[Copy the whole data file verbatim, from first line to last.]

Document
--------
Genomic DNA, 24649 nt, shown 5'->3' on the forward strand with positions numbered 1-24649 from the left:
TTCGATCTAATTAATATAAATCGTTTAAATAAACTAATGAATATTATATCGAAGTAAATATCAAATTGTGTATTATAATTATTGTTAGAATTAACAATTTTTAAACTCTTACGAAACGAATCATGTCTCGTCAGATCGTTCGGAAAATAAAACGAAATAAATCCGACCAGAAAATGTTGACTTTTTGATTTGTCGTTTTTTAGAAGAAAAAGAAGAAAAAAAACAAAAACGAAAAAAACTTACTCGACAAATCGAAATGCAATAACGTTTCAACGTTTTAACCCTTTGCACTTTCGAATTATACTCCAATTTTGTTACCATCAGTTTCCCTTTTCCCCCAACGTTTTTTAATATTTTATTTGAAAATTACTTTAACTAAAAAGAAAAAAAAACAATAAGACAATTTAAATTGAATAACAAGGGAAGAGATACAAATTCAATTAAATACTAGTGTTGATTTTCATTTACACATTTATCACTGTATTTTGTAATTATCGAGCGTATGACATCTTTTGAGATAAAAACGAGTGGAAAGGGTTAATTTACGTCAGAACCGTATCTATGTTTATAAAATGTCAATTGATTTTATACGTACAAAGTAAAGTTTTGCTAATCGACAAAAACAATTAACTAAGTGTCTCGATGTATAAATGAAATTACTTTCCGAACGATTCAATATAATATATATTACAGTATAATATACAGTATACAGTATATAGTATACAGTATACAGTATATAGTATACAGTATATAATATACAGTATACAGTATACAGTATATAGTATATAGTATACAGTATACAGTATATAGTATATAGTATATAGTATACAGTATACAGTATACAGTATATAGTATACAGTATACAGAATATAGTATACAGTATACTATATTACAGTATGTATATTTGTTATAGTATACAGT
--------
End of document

Genomic DNA, 24649 nt, shown 5'->3' on the forward strand with positions numbered 1-24649 from the left:
TTCGATCTAATTAATATAAATCGTTTAAATAAACTAATGAATATTATATCGAAGTAAATATCAAATTGTGTATTATAATTATTGTTAGAATTAACAATTTTTAAACTCTTACGAAACGAATCATGTCTCGTCAGATCGTTCGGAAAATAAAACGAAATAAATCCGACCAGAAAATGTTGACTTTTTGATTTGTCGTTTTTTAGAAGAAAAAGAAGAAAAAAAACAAAAACGAAAAAAACTTACTCGACAAATCGAAATGCAATAACGTTTCAACGTTTTAACCCTTTGCACTTTCGAATTATACTCCAATTTTGTTACCATCAGTTTCCCTTTTCCCCCAACGTTTTTTAATATTTTATTTGAAAATTACTTTAACTAAAAAGAAAAAAAAACAATAAGACAATTTAAATTGAATAACAAGGGAAGAGATACAAATTCAATTAAATACTAGTGTTGATTTTCATTTACACATTTATCACTGTATTTTGTAATTATCGAGCGTATGACATCTTTTGAGATAAAAACGAGTGGAAAGGGTTAATTTACGTCAGAACCGTATCTATGTTTATAAAATGTCAATTGATTTTATACGTACAAAGTAAAGTTTTGCTAATCGACAAAAACAATTAACTAAGTGTCTCGATGTATAAATGAAATTACTTTCCGAACGATTCAATATAATATATATTACAGTATAATATACAGTATACAGTATATAGTATACAGTATACAGTATATAGTATACAGTATATAATATACAGTATACAGTATACAGTATATAGTATATAGTATACAGTATACAGTATATAGTATATAGTATATAGTATACAGTATACAGTATACAGTATATAGTATACAGTATACAGAATATAGTATACAGTATACTATATTACAGTATGTATATTTGTTATAGTATACAGT